Let’s try to understand how this is possible and the risks that we tend to underestimate. It is essential to become aware that social media is one of the primary sources of information gathering for the activities of OSINT (Open Source INTelligence), which are preparatory to an attack. We are not talking about passwords stolen from us with more or less sophisticated techniques, but about the data we “give” to the Internet.
Also Read: How To Get More Interactions On Social Networks
Let’s Think Twice Before Posting Anything
Many people expose their date of birth on Facebook to have many greeting messages via social media on their birthday and letters from people who barely know each other. But a targeted spear-phishing or phishing campaign will be much more convincing in making us click on the infected or fraudulent link if the attacker knows our date of birth or our social security number (which can be quite easily reconstructed by knowing the date of birth, in fact, and little other information).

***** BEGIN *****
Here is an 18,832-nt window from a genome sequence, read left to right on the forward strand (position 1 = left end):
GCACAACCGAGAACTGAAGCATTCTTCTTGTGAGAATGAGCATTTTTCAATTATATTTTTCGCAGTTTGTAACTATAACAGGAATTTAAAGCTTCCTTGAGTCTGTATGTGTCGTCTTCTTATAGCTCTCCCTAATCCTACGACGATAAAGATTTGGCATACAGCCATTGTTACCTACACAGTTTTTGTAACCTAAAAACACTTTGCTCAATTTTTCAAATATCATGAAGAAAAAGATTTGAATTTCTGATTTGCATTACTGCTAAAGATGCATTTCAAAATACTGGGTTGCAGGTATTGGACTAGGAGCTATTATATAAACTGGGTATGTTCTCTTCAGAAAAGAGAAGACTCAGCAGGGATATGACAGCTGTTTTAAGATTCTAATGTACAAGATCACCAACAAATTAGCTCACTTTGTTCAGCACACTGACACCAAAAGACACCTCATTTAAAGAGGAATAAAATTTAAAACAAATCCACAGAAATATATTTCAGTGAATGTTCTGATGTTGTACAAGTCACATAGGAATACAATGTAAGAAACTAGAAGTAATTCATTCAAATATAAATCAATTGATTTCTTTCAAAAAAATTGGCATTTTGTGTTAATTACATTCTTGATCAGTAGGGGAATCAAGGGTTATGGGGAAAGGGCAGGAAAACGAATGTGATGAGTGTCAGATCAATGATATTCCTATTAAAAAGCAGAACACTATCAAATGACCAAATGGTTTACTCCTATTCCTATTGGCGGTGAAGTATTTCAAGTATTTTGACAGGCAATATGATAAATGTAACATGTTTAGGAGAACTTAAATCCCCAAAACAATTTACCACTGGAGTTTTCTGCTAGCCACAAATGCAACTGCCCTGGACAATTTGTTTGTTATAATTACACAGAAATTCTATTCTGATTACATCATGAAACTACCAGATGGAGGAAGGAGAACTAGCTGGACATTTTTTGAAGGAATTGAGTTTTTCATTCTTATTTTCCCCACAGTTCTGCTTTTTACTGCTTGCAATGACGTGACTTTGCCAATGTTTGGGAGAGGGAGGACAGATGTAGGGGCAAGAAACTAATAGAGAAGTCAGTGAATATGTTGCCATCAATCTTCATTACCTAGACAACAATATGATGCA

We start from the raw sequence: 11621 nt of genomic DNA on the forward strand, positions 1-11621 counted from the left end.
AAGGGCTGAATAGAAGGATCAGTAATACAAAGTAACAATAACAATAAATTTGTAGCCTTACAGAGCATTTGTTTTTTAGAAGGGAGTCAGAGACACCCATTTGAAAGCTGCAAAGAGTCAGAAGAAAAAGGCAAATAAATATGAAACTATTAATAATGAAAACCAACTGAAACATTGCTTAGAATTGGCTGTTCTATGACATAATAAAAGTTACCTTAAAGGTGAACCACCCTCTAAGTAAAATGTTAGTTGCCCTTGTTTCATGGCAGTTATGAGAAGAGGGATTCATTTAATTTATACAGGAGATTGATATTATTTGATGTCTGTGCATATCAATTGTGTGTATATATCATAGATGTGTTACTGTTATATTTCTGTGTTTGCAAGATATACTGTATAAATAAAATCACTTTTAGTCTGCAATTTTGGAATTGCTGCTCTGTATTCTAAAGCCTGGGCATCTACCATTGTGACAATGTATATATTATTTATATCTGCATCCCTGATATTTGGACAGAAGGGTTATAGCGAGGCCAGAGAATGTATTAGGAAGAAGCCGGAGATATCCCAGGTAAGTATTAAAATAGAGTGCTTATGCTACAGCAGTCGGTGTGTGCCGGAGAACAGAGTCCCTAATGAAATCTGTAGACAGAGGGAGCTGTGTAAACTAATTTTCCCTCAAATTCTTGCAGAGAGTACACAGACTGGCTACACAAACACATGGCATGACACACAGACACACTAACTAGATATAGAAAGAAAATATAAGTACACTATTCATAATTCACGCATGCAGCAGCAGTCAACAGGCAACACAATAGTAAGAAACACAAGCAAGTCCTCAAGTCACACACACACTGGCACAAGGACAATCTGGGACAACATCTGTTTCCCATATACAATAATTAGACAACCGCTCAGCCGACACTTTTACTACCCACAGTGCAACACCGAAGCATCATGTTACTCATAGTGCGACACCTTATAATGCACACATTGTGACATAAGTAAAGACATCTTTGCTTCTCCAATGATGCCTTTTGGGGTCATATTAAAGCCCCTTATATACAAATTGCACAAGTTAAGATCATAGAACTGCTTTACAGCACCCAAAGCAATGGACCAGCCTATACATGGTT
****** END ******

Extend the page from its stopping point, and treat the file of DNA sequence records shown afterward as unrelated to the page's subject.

We Do Not Publish Private Information
And again, we stop posting private information on public social platforms: travel plans, personal interests, details about family members, or news about our work. This information can be used to gain our trust and deceive us or our colleagues or friends. For example, a criminal hacker could uncover personal stories from our social media, then send a phishing email that says something like: “Congratulations on your new job” Or even: “I’m sorry about your parent’s death. I knew him well “. Even the most minor details, which malicious people will surely be able to aggregate from social platforms, can reveal things in our lives.
We Avoid Tagging Photos
We also avoid tagging the images we publish: geotags display the GPS coordinates of the places taken. These coordinates can then be read from the PC (or through special applications) and will let you know where a photo was taken, delivering helpful information to the threat actors. They may send us a (fake) survey of our hotel stay with embedded malware.